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2013-12-19 at 16:19

Clinic on the move

By Jamie Smith,
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While there isn’t a date set in stone, a local clinic should be in its new space by February.

The Fort William Clinic has been on McKellar Street for more than 65 years. But what was once a small family practice now brings more than 300 people a day to what is otherwise a quiet street on the city's South side.

With more than 16,000 patients and an expanded roster that includes nurse practitioners, dietitians and social workers, the Fort William Family Health Team is moving to a new home on Golf Links Road.

"We've really grown out of this space and we'd like to grow our team even more," lead physician Jennifer Atwood said.

The move was supposed to have taken place in October but construction delays have pushed that date back. The 18,000 square foot new space though is shaping up. Executive director Julie Campbell walked through the nearly completed third floor pointing features of the new clinic.

"They're large enough to accommodate a family visit," she said pointing to the new examination rooms.

"Instead of just an individual person, which is what we're doing at our old clinic."

The old clinic also had several additions through the years, which made for tight spaces and a sometimes labyrinth-like walk back to the reception area. The new space is wide and bright. The interior has also been designed to resemble the Northwestern Ontario landscape, complete with large windows that look out onto trees.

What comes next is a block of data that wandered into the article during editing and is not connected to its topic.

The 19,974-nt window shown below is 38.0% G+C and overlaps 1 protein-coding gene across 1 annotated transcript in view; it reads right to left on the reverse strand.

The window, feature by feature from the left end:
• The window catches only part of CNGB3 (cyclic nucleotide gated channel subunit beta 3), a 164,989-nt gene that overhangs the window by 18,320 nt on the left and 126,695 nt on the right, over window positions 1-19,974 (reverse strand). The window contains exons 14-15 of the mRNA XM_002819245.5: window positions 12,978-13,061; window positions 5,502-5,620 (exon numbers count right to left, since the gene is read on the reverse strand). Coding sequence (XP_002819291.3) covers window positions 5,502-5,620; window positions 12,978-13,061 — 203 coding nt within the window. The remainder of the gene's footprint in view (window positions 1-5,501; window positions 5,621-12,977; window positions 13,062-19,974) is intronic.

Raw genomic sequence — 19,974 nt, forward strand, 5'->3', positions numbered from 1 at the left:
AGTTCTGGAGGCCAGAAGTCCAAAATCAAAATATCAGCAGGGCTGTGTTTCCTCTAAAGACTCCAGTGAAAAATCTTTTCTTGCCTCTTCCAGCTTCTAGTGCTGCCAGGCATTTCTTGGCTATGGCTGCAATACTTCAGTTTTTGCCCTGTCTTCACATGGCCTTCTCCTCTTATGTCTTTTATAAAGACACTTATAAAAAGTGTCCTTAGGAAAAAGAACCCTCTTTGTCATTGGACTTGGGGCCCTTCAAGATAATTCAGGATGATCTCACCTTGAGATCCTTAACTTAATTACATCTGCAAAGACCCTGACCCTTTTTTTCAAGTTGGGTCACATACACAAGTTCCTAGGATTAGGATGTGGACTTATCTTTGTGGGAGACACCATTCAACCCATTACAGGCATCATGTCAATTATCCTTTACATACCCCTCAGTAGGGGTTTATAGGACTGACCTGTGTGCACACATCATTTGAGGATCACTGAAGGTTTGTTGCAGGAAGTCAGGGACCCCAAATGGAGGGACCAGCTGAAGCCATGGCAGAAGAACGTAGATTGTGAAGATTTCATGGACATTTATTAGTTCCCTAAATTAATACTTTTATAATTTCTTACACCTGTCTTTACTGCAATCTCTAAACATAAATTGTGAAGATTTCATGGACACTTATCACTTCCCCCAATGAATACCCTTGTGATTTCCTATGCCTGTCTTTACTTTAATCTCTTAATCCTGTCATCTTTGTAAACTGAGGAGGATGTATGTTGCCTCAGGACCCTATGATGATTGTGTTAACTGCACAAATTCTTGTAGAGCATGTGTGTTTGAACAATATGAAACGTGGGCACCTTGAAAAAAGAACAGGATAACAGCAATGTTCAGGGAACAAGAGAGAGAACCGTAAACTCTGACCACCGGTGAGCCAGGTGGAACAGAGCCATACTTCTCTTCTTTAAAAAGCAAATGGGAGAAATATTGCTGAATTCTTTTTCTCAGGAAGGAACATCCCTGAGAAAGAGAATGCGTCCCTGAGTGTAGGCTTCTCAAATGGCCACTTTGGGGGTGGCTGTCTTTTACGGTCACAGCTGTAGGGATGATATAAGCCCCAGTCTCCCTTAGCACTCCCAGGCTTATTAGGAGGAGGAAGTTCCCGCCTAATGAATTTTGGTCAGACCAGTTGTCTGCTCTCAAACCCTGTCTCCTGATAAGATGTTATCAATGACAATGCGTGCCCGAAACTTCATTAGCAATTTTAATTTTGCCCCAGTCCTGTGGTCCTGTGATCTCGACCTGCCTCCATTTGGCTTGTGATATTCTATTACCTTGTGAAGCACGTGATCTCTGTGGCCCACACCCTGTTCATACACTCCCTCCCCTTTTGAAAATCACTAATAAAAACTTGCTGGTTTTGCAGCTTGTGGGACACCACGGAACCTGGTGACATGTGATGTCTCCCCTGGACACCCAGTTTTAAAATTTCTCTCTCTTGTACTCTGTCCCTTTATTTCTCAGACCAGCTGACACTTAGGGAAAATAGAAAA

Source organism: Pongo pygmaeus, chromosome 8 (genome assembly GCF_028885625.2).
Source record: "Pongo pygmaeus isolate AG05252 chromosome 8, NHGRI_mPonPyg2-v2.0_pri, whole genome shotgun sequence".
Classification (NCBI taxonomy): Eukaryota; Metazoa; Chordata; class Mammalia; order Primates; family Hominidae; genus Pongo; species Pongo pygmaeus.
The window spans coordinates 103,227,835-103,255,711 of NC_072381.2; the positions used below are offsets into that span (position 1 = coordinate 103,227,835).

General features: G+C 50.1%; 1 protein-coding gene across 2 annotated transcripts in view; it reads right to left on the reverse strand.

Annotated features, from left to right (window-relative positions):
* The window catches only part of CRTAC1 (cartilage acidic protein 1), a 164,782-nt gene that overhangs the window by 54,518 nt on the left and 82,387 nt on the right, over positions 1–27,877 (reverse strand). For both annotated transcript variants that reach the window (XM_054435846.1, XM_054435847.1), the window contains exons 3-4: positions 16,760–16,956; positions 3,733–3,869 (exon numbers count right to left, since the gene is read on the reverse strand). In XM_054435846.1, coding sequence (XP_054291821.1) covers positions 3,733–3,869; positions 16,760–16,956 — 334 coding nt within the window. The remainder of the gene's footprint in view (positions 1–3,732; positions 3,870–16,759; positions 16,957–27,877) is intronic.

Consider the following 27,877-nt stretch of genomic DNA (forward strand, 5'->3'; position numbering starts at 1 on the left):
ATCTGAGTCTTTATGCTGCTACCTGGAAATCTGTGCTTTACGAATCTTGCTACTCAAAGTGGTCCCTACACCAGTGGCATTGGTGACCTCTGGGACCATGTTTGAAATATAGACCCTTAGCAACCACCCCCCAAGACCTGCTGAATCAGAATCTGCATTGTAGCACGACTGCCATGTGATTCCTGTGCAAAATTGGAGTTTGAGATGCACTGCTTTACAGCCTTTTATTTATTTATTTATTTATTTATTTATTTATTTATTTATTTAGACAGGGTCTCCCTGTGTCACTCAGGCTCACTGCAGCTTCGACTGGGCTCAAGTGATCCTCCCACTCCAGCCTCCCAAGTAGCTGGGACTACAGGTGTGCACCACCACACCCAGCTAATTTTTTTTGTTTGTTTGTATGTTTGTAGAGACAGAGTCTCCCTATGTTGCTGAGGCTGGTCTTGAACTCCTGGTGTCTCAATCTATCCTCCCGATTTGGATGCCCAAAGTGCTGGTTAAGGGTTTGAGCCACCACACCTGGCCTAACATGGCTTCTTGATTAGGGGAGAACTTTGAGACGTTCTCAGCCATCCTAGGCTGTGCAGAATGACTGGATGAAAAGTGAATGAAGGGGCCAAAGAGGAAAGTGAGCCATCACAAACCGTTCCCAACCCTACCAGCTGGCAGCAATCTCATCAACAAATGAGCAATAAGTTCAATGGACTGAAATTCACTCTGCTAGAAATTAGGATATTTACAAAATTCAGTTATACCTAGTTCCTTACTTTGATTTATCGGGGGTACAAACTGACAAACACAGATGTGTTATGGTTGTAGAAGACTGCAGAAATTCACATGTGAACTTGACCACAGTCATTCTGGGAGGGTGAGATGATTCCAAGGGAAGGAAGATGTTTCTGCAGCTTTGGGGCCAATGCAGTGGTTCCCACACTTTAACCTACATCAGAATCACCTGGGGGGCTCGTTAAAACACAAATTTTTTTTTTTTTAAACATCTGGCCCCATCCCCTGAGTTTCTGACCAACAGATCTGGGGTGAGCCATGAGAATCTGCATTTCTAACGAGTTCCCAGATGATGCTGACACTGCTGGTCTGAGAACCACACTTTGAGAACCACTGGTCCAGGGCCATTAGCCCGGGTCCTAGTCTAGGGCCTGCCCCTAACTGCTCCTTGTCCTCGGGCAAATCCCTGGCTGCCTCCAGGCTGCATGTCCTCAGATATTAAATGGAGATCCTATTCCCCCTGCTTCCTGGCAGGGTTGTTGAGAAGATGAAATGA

"We wanted to bring the outside in," Campbell said.

It's also going to be much more accessible from parking to ramps to wide hallways and doors,
something that couldn't be done at the current clinic. Atwood said while it's sad that the clinic has to leave the South core, there just wasn't enough space there anymore. The clinic will keep its Fort William name though to remember the past she said.

Atwood apologizes to patients wondering when the move is going to happen. She said to check the Fort William Family Health Team website for updates.

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We've improved our comment system.
Musicferret says:
Let the exodus of everything from the south side of the city continue. You think it's a ghetto now? Wait a couple more years.
12/19/2013 7:30:10 PM
Bigtime says:
People don't "think" its a IS a ghetto, and has been for a long time. They can talk revitalization and congrats to Mr. Habib on being a visionary. But unfortunately, for the once vibrant downtown, its too late.
12/20/2013 8:12:55 AM
fastball says:
Things change and evolve over time.
I'm sure the neighbours in the area will be thrilled at the prospect of not having all that traffic on their street all day.
And the new clinic might have a parking lot, as well.
12/20/2013 10:18:11 AM
Glyder says:
You mean the 1 person that lives on that street? And, you must have missed the parking lot just 50 m south from the building too.
12/20/2013 2:45:25 PM